In the final analysis, median progression-free survival was 3.8 months vs 3.3 months, respectively (HR = 0.69; 95% CI = 0.56–0.85). Again, hazard ratios favored the combination in all key subgroups, with somewhat stronger hazard ratios than were seen for overall survival.
Control Arm Performed Better Than Expected
Dr. Kawazoe pointed out that the control arm performed better than expected for reasons not yet understood. “There is no clear imbalance in the baseline characteristics that could explain the overperformance of the control arm in terms of overall survival,” he said.
Although median overall survival in the control arm was 9.3 months in his study, it was 6.4 months in the CORRECT trial of regorafenib2 and 7.1 months in the RECOURSE trial of trifluridine/tipiracil.3
“Longer overall survival in LEAP-017, for standard therapy, could also be impacted by the relatively higher rate of subsequent anticancer therapy, particularly subsequent chemotherapy, compared with previous trials in salvage lines for metastatic colorectal cancer,” he suggested.
Numerical Improvements in Response
The confirmed response rate was 10.4% vs 1.7%—an 8.7% increase with lenvatinib/pembrolizumab—and the median duration of response was 11.1 months vs 7.6 months, respectively. The disease control rate was 63.1% with the combination vs 52.7% with standard therapy.
The greatest differences in response, favoring the combination, were seen in patients with a CPS of at least 1 (+10.9%), patients older than age 65 (+10.1%), patients with an Eastern Cooperative Oncology Group performance status of 0 (+10.9%), patients without liver metastases (+17.7%), and patients with RAS mutations (+13.5%), he reported.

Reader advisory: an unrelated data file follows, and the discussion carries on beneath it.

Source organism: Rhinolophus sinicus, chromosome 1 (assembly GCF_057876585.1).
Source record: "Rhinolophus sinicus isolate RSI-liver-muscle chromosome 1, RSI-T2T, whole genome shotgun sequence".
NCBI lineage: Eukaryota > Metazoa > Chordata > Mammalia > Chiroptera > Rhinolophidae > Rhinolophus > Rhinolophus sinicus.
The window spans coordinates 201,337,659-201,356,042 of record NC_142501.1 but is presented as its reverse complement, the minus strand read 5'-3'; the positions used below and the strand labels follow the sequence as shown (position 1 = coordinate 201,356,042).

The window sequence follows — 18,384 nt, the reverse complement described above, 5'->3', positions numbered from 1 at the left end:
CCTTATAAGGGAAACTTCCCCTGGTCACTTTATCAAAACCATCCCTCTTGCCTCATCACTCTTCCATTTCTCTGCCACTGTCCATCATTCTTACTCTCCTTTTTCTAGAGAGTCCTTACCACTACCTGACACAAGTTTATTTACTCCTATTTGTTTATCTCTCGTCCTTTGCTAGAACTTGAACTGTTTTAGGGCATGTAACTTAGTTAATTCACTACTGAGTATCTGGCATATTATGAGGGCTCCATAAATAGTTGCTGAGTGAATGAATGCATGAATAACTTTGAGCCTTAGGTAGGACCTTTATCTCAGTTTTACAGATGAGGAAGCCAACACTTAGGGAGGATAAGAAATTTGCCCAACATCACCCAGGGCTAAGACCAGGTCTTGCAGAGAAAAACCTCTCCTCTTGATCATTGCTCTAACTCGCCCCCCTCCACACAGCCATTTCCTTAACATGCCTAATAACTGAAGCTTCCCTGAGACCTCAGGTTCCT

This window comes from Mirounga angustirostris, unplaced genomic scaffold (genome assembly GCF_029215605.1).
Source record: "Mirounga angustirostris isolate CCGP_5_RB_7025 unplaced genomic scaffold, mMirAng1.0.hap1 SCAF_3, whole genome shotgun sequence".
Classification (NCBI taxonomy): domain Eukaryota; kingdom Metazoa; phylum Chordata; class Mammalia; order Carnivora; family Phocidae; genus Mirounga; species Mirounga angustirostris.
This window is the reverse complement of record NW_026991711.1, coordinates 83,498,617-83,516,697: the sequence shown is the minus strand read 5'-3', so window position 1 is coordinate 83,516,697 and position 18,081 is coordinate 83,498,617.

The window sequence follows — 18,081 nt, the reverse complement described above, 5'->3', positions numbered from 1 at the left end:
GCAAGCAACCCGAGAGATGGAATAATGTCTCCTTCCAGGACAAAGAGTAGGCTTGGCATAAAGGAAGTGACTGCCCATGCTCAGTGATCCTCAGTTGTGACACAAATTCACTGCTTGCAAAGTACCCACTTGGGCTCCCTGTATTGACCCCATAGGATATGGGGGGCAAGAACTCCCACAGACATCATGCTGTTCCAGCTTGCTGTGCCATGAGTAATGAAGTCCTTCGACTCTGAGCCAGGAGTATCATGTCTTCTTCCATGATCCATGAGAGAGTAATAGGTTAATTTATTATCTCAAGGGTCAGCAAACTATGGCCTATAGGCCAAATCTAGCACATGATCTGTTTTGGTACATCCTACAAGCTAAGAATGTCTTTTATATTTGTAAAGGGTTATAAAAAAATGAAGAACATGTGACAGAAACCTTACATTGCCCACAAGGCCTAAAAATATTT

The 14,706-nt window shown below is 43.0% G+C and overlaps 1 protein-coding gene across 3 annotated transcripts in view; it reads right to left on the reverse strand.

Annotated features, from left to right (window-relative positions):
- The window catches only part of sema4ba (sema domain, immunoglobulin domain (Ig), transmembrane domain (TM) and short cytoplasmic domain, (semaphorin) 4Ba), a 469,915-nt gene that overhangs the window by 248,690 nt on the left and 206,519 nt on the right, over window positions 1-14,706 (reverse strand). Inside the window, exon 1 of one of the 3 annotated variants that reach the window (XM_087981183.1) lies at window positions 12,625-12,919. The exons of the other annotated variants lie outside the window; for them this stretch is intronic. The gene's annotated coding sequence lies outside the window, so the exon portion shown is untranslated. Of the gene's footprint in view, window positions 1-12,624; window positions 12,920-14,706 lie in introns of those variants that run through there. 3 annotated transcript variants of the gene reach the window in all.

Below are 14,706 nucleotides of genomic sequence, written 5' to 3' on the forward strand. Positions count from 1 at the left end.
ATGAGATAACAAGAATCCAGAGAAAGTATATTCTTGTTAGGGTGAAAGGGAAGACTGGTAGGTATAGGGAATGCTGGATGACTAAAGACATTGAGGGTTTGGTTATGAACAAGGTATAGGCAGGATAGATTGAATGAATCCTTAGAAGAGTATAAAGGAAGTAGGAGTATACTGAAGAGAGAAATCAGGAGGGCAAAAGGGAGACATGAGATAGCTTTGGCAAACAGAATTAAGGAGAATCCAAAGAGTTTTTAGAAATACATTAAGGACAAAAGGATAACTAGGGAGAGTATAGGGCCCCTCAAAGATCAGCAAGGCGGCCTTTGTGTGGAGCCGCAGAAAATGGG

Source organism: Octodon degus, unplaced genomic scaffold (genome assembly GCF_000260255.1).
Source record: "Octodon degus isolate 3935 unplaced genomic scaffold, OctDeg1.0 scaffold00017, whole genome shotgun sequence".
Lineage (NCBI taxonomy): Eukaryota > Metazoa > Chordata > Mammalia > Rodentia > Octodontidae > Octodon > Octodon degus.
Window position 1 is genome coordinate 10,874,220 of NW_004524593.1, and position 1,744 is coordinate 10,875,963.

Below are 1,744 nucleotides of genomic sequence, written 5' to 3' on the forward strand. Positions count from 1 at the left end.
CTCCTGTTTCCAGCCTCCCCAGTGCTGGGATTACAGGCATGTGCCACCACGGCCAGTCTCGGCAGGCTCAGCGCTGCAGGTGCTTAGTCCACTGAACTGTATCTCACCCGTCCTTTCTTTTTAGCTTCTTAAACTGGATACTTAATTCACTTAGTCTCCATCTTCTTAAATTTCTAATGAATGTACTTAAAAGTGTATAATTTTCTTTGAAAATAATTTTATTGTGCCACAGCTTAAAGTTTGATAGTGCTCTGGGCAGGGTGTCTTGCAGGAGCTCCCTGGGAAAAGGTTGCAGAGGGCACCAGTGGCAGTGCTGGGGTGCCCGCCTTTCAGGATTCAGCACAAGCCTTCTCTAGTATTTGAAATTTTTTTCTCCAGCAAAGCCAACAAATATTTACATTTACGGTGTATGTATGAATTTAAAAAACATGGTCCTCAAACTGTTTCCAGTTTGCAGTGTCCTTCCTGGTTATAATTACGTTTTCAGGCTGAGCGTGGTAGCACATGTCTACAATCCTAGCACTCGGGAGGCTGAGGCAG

“Novel therapeutic options for patients with previously treated non–MSI-H/dMMR metastatic colorectal cancer remain an area of unmet need.”— Akihito Kawazoe, MD, PhD
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Grade ≥ 3 drug-related adverse events were observed in 58.4% receiving the combination and 42.1% treated with the standard of care. Two patients on the combination and none receiving standard therapy experienced a fatal drug-related adverse event. Approximately 46% vs 59% of patients, respectively, received poststudy anticancer therapy.
Based on the disappointing findings of LEAP-017, Dr. Kawazoe commented: “Novel therapeutic options for patients with previously treated non–MSI-H/dMMR metastatic colorectal cancer remain an area of unmet need.”
DISCLOSURE: Dr. Kawazoe has received honoraria from Taiho Pharmaceuticals, Eli Lilly, and Daiichi Sankyo; has served as an advisor or consultant to Zymeworks and Merck & Co; and has received institutional research grants or funding from Merck & Co.
1. Kawazoe A, Xu R, Passhak M, et al: Lenvatinib plus pembrolizumab vs standard of care for previously treated metastatic colorectal cancer: The phase 3 LEAP-017 study. ESMO World Congress on Gastrointestinal Cancer 2023. Abstract LBA-5. Presented July 1, 2023.
2. Grothey A, Van Cutsem E, Sobrero A, et al: Regorafenib monotherapy for previously treated metastatic colorectal cancer (CORRECT): An international, multicentre, randomised, placebo-controlled, phase 3 trial. Lancet 381:303-312, 2013.
3. Van Cutsem E, Mayer RJ, Laurent S, et al: The subgroups of the phase III RECOURSE trial of trifluridine/tipiracil (TAS-102) versus placebo with best supportive care in patients with metastatic colorectal cancer. Eur J Cancer 90:63-72, 2018.
Cathy Eng, MD, FACP, FASCO
Cathy Eng, MD, FACP, FASCO, the David H. Johnson Chair in Surgical and Medical Oncology, Professor of Medicine, Hematology and Oncology, Co-Director of GI Oncology and Co-Leader of the Gastrointestinal Cancer Research Program at Vanderbilt-Ingram Cancer Center,...